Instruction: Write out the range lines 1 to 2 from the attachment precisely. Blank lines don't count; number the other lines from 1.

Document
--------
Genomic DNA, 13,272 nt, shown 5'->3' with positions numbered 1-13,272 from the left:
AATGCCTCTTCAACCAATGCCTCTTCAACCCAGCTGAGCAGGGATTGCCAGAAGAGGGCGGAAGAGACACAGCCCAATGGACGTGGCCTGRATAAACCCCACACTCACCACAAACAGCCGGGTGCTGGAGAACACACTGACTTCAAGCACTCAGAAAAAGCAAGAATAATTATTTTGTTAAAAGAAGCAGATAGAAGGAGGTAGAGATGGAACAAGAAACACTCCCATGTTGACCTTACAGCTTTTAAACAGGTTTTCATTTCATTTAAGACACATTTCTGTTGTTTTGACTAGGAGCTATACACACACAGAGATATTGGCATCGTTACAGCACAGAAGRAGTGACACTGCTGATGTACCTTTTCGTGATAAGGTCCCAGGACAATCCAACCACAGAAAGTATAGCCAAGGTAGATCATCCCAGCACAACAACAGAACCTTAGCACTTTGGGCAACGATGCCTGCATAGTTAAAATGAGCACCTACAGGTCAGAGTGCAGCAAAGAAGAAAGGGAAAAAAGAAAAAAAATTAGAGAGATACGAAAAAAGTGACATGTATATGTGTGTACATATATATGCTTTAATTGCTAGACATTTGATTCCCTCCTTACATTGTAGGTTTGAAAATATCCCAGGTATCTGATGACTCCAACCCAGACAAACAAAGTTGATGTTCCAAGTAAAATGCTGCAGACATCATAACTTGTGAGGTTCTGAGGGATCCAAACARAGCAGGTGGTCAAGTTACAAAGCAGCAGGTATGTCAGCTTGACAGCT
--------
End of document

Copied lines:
Genomic DNA, 13,272 nt, shown 5'->3' with positions numbered 1-13,272 from the left:
AATGCCTCTTCAACCAATGCCTCTTCAACCCAGCTGAGCAGGGATTGCCAGAAGAGGGCGGAAGAGACACAGCCCAATGGACGTGGCCTGRATAAACCCCACACTCACCACAAACAGCCGGGTGCTGGAGAACACACTGACTTCAAGCACTCAGAAAAAGCAAGAATAATTATTTTGTTAAAAGAAGCAGATAGAAGGAGGTAGAGATGGAACAAGAAACACTCCCATGTTGACCTTACAGCTTTTAAACAGGTTTTCATTTCATTTAAGACACATTTCTGTTGTTTTGACTAGGAGCTATACACACACAGAGATATTGGCATCGTTACAGCACAGAAGRAGTGACACTGCTGATGTACCTTTTCGTGATAAGGTCCCAGGACAATCCAACCACAGAAAGTATAGCCAAGGTAGATCATCCCAGCACAACAACAGAACCTTAGCACTTTGGGCAACGATGCCTGCATAGTTAAAATGAGCACCTACAGGTCAGAGTGCAGCAAAGAAGAAAGGGAAAAAAGAAAAAAAATTAGAGAGATACGAAAAAAGTGACATGTATATGTGTGTACATATATATGCTTTAATTGCTAGACATTTGATTCCCTCCTTACATTGTAGGTTTGAAAATATCCCAGGTATCTGATGACTCCAACCCAGACAAACAAAGTTGATGTTCCAAGTAAAATGCTGCAGACATCATAACTTGTGAGGTTCTGAGGGATCCAAACARAGCAGGTGGTCAAGTTACAAAGCAGCAGGTATGTCAGCTTGACAGCT